Acadia, Vermilion students compete in seafood cooking competition

Advocate staff photo by JOHN McCUSKER -- Chaselan Eames, 16, and Warneiseya Davis,18, of West Feliciana High School demonstrate their cooking talents at the ProStart Culinary Competition on Tuesday at the Pontchartrain Center in Kenner. Show caption
Advocate staff photo by JOHN McCUSKER -- Chaselan Eames, 16, and Warneiseya Davis,18, of West Feliciana High School demonstrate their cooking talents at the ProStart Culinary Competition on Tuesday at the Pontchartrain Center in Kenner.

Students from 17 Louisiana high schools, including schools in Acadia and Vermilion parishes, came to the Pontchartrain Center on Tuesday to compete for more than $870,000 in scholarships to be awarded Wednesday to the top three teams in the Louisiana Seafood ProStart Student Competition.

On Tuesday, the teams demonstrated their knife skills, showing the judges their best julienne, brunoise, mine and chiffonade techniques as they broke down whole chickens and filled bowls with peppers, onions, carrots and tomatoes.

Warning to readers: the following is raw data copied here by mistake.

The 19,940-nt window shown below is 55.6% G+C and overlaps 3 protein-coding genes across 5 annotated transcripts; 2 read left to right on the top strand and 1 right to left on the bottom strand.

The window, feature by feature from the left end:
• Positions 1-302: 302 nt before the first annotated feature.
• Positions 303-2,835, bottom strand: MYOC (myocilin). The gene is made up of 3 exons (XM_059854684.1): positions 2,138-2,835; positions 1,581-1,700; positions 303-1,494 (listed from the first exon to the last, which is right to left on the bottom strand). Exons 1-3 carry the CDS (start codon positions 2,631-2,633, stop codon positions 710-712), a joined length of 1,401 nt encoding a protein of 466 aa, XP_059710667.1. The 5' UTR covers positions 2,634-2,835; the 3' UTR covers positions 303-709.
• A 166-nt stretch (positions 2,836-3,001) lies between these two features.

Deniyia Bernard, of Rayne High School, said the time limit presented the biggest challenge, even with having practiced the pan-fried Oysters Rockefeller, Voodoo pork tenderloin, and king cake bon bons “hundreds of times.”

As she watched other students compete, Bernard said she was nervous, but felt her team did well. She said she was anxious to get to the next day’s critiques and final results

The team to beat Tuesday was Hammond High Magnet School, the winners of the state competition for the past five years.

Peter Sclafani, Hammond High’s mentor and executive chef and owner of Ruffino’s in Baton Rouge, said he was most impressed by the students’ ability to produce their meals in only an hour, with no electricity, and using only two butane stoves to cook.

Wendy Waren, vice president of communications for the Louisiana Restaurant Association, said through the year-long ProStart classes students also participate in internships with local restaurants and can earn college credit as well as their food safety certifications.

Waren said the program also seeks to meet the needs of the Louisiana restaurant industry, which is expected to add 17,400 jobs by the year 2022.